Our Story

From its very inception, Edinburgh iGEM 2015 has been steeped in controversy. What makes our team truly unique, however, is the way in which we have not shied away from its presence, but rather embodied it as the cornerstone of the work we strive to build.


With controversy comes important questions. Some have asked whether our test would implicitly condone drug use, and this has allowed for a fascinating exploration into the moral implications of harm reduction. Consequently, we have become facilitators of a debate regarding the nature of responsible drug policy, which we believe is paramount to a city so stricken by drug use as the one we have come to know, love, and call home.

Internally, this debate is at once restraining and liberating: it constantly forces us to stop and reevaluate what should be the next step forward, as we attempt to balance seemingly disparate beliefs within our own group. Yet, by doing so, we come to learn so much about ourselves, as we uncover ingrained prejudices we never knew existed.

There are endless ways in which our narrative could unfold. Indeed, with each new chapter there will be an audience who stands and applauds with approval, and one which remains seated and scorns with discontent. Who will belong to which audience is difficult to say; however, one thing is certain: we are the authors, and it is our story to tell.

Interactive Timeline

  • From The White Board To The Wet Lab

    In order to determine the focus of iGEM 2015, we participated in a week long sandpit where we brainstormed ideas.

  • A Chat With Policy Experts

    We sat down with Susan Deacon, former Scottish MSP and member of the RSA Commission on Illegal Drugs, Communities and Public Policy, and Doctorial Researcher Anna Ross for interviews regarding the current climate of UK drug policy. See how their input changed our project.

  • Synenergene Collaboration

    We were fortunate enough to be selected as one of eight teams worldwide for a grant and collaboration with the EU project Synenergene. See how they helped us build a theoretical framework for the real-world implimentation of our biosensor.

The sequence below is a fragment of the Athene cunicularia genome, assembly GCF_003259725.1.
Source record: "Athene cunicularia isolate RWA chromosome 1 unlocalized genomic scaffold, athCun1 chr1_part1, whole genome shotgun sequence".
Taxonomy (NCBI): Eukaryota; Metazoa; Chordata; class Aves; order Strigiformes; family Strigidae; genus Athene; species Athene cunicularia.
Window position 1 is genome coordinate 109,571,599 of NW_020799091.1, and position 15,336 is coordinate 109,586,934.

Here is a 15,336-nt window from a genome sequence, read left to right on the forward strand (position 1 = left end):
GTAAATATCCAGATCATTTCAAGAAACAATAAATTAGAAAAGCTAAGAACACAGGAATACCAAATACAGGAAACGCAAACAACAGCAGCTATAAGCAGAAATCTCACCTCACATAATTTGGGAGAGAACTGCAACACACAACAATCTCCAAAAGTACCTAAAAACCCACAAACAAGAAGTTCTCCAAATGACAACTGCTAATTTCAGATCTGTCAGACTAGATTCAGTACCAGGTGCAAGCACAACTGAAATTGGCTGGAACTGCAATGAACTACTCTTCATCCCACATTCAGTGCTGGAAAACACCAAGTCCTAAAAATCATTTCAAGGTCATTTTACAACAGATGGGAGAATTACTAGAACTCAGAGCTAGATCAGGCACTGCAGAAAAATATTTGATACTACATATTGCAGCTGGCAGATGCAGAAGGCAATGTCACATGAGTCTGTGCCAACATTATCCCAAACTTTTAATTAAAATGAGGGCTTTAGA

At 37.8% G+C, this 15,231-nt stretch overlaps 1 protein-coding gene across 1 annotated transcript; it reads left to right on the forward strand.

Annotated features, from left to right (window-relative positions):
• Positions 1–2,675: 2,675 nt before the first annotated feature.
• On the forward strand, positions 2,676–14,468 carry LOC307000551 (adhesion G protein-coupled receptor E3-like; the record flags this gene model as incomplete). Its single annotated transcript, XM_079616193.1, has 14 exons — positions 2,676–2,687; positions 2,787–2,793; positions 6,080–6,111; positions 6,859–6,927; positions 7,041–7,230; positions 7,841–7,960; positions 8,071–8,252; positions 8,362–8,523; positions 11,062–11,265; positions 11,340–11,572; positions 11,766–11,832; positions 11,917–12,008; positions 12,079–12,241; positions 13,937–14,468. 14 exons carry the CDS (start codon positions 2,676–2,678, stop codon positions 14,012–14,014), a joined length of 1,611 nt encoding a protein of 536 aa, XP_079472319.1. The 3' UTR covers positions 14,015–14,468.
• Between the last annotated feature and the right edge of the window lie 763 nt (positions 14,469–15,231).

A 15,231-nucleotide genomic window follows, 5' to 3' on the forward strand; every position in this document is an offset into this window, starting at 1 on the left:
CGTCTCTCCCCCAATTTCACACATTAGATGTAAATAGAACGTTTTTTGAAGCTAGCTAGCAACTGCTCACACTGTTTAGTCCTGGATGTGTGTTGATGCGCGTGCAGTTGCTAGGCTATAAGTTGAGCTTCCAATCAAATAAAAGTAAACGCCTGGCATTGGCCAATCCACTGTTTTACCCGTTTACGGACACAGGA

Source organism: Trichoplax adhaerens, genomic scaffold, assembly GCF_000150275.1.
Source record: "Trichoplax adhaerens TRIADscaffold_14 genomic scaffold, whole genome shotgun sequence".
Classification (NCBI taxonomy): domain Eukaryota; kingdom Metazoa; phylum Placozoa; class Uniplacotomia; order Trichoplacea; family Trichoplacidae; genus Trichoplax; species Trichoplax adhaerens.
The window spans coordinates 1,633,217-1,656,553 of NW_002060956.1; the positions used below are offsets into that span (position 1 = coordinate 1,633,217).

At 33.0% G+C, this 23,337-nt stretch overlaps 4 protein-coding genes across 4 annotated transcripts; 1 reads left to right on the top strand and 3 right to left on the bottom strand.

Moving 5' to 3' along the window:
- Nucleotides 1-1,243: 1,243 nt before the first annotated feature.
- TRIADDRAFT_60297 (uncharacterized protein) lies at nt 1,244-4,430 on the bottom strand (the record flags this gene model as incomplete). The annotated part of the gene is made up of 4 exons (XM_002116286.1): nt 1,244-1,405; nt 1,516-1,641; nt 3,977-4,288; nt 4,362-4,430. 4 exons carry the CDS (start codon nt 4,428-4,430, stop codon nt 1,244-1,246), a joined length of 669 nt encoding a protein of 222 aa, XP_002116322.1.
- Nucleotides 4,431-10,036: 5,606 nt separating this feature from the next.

• The Morality of our Biosensor

    Some object to our biosensor on a more abstract level, arguing that it is morally reprehensible because it implicity condones drug use. We talked to Dr David Levy, lecturer of ethics, to see how much weight this objection carries.

  • Understanding Our End Users

    We went to Serenity Cafe, which hires recovered and recovering heroin addicts. Serenity's owner, Yanni Yannoulis, shared his reservations about the usefulness of our biosensor for heroin addicts. See how we adapted our device in response to his advice.

  • Understanding Our End Users pt2

    In order to determine the usefulness of our device for MDMA users, we chatted to Kings College London's Dr Adam Winstock, author of the world's largest drug survey, 'Global Drug Survey (2015)'. See how his invaluable insight lead to software being integrated with our biosensor.

  • Biohack: Encouraging Public Innovation

    We held a public biohack where participants learned about SynBio, whilst proposing innovative ways technology could be used to increase the functionality of our biosensor. See which ideas stood out the most, and how we incorporated them into our project.

  • Facilitating An Open Discussion

    We hosted a public panel discussion on issues relating to drug use, inviting a wide array of speakers, including current Scottish MSPs, social and healthcare workers, university faculty and more. See how they respond to challenging questions posed by the audience.

  • Implementing Our Final Product

    We did the research, talked to the experts and adapted our biosensor. Now that the project was coming to an end, we put our final prototype to the ultimate test by visiting a drug consumption room in Amsterdam and asking staff and users whether it was any good. Click here to see what they said.

  • Concluding Thoughts

    See how our project has shaped the thoughts and opinions of own team.